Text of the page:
My name is Saurabh Anand.
I was born in 1992. It was one of the initial years when many postcolonial countries went
through “Globalization,” “Privatization,” and “Liberalization,” including India. Delhi, my birth city, and other major cities became the hub of technology, software, and hardware exports. It’d be an understatement to say right from the beginning of my childhood, computers, AKA technology, were all around me.
My aunt worked as a software engineer for a company called Samtel India . It was one of the premier hardware and software companies of that time. Her company gave her a home computer (we used to call it a desktop) to work at on weekends if she needed to (which was very “normal” to do then and now in India). At age 5ish, my first memory of a computer was an off-white monitor that looked like a small TV but was equally hefty to hold. I am talking about when mobile phones in India were not too common. So here is a close-to-real picture of the first computer that resembles my first memory of my entry into the world of digitalization.
I distinctly remember that before the desktop’s delivery, a special corner spot in the house was spared for its installation site. A new table was purchased, too. My Nani Maa, a Hindi name for my maternal grandmother, even sowed a cover for the desktop, CPU, and keyboard to keep them dust-free but away from evil eyes, ha! Quite soon after, neighbors and relatives started paying us impromptu and over-excited home visits to peek at the computer, considered one of the greatest human inventions of that time. My grandparents, parents, and I did not know how to operate the computer, but we indeed began understanding and calculating a computer’s productivity capabilities and social value.
Along with brick-thick computing books, mountains of floppy disks and CD-ROMs will be at my home. Dial-up connection and Yahoo Messenger Buzz sounds were second nature to all of us. My aunt would type day and night on a bland black screen some really “weird” set of alphabets, signs, and numbers (by now, I was 6-7ish) that did not match the English classes I was taking. She would call it “coding.” All of this made me think of computers as super devices, leading me to learn the LOGO computing language during my journey in elementary school. RT 90 and SD 60 commands will be magic for me; they helped me create a rectangle on the computer, which I could so far draw in my math notebooks. My computer lab days were crucial in foregrounding my inclination for computers.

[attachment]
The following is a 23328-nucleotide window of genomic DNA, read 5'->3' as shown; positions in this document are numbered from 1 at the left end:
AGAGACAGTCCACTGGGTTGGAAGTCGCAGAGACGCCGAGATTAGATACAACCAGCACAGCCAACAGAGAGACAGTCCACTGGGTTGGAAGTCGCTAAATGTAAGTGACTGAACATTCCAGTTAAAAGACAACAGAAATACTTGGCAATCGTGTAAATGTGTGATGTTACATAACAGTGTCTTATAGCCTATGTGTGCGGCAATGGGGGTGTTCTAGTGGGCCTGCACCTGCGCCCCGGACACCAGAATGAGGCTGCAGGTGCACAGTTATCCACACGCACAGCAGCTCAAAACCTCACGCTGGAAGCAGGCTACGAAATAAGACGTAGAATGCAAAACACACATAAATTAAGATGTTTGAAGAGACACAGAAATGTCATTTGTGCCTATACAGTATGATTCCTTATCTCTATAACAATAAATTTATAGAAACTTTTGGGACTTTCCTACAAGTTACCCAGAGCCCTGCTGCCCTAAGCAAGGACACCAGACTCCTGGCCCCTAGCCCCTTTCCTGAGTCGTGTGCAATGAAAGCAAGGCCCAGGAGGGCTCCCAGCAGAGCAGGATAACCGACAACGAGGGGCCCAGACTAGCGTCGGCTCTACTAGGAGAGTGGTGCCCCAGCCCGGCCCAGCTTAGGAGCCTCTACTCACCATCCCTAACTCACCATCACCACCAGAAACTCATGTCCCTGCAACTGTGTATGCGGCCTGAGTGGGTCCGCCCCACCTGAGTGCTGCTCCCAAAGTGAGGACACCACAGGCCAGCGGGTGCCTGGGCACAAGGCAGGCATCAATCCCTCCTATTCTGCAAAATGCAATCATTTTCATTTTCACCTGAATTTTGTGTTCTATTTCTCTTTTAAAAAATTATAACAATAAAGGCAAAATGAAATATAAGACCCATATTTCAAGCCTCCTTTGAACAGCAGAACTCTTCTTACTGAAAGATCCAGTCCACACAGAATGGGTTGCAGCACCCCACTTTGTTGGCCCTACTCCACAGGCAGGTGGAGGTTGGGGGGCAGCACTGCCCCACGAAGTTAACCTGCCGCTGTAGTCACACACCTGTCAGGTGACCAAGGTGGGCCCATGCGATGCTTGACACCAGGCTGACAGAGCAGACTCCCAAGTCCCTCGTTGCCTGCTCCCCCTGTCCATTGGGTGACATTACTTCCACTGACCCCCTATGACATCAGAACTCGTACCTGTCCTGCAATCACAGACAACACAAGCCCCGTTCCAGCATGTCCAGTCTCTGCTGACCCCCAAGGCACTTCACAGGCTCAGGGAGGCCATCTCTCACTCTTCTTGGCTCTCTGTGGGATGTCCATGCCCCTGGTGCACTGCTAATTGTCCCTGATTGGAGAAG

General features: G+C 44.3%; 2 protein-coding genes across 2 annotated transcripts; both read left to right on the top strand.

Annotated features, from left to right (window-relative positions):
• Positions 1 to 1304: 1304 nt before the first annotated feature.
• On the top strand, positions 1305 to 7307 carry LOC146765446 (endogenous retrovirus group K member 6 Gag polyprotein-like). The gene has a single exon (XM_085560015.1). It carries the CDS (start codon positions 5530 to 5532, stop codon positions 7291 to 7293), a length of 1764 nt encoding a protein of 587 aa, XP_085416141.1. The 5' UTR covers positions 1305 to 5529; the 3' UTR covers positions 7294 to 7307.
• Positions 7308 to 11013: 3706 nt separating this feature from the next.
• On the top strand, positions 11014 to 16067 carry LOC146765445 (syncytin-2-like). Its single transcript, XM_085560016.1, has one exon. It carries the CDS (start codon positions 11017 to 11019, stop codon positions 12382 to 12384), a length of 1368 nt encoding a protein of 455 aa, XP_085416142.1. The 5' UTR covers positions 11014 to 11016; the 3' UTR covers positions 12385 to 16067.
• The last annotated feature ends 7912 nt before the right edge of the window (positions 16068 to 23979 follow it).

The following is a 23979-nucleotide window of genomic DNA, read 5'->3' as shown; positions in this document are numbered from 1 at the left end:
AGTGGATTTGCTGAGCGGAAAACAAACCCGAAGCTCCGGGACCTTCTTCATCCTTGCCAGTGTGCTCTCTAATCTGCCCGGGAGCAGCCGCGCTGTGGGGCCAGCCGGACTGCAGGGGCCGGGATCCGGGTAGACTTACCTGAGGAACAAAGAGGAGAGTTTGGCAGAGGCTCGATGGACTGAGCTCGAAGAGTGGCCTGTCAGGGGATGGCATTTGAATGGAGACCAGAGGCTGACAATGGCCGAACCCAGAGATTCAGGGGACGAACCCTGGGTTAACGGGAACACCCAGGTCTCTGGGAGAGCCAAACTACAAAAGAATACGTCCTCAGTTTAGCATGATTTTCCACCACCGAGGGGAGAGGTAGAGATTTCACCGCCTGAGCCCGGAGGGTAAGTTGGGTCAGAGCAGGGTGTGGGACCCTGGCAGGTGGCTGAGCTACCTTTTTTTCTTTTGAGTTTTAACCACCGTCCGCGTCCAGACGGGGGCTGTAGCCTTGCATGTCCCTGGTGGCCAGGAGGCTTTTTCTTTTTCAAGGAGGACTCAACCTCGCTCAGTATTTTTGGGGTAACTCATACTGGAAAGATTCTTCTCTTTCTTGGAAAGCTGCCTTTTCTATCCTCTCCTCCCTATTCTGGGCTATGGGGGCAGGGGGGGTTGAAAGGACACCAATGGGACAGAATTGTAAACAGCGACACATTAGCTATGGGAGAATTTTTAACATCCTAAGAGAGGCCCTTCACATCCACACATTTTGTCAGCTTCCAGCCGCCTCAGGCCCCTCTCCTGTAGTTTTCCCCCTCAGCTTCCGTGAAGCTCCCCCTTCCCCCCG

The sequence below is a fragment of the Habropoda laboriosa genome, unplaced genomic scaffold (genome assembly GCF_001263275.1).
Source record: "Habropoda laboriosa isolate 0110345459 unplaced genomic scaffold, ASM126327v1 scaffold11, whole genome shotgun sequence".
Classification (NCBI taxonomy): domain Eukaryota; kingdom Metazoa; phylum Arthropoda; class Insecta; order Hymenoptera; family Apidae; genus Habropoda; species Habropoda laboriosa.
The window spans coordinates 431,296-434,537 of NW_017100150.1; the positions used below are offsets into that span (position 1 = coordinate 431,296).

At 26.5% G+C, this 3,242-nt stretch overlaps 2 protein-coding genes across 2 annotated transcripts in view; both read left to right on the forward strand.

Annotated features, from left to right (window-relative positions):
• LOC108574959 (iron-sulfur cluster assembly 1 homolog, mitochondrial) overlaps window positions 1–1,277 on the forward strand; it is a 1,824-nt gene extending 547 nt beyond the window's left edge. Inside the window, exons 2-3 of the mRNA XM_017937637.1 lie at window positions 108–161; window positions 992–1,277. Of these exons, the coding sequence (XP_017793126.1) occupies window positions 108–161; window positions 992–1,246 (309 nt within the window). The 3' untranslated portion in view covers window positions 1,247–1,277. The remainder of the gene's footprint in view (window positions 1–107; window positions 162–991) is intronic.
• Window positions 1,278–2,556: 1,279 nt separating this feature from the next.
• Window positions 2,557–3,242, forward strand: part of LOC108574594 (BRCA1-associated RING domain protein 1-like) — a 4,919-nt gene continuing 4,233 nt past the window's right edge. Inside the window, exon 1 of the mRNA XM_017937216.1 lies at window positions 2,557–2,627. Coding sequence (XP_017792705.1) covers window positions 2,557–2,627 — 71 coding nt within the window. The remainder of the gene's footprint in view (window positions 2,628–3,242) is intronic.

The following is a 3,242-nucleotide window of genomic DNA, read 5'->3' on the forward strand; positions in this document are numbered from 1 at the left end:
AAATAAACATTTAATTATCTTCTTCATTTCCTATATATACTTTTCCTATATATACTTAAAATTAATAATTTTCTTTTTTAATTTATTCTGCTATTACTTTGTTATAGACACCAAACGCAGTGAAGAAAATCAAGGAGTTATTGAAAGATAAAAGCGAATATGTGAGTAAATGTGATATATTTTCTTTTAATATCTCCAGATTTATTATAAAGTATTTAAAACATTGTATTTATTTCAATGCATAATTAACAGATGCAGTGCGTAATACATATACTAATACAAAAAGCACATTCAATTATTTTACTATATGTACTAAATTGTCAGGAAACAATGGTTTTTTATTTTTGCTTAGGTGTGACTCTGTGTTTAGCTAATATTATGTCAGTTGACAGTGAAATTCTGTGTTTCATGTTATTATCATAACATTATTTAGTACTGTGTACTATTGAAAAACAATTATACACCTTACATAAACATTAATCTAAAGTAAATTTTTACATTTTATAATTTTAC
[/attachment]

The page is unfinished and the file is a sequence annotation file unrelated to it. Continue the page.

In middle school, Mario and Dave Computer games fascinated me. I would finish my school homework in advance and wait for weekends in excitement; the only time I was allowed to play games on my aunt’s computer because it allowed me to explore the different work the characters in the games would take me to. As a middle schooler, it gave me a sense of the existence of different worlds other than the one I was then operating. To my ongoing curiosity, in high school, I did a graphic and visual designing course, which enabled me to create my first animation of a basketball that dribbled on its own. I also drew the box image of the Nokia mobile using Photoshop. Such moments would be so special for me because they allowed me to think and partially create things in the digital spaces.
As an undergraduate General Administration student, I learned DBMS (Database management systems) using Microsoft Excel, which guided me to learn about the digital efficacy of computers and software to optimize data as a person learning to work in the corporate world. This was also when I started using digital devices and search engines as an encyclopedic source of whatever I needed, leading me to explore information in different foreign languages I know now. When I moved to the US to pursue my MA TESOL, I was particularly interested in learning about corpus linguistics and the pedagogical affordances of digital spaces and software to teach language learners and train fellow teacher educators.
In my Ph.D., I often used digital tools and portals to document and analyze people’s experiences worthy of accessing the social, economic, political, and learning upliftments through digital interventions in the world they operated.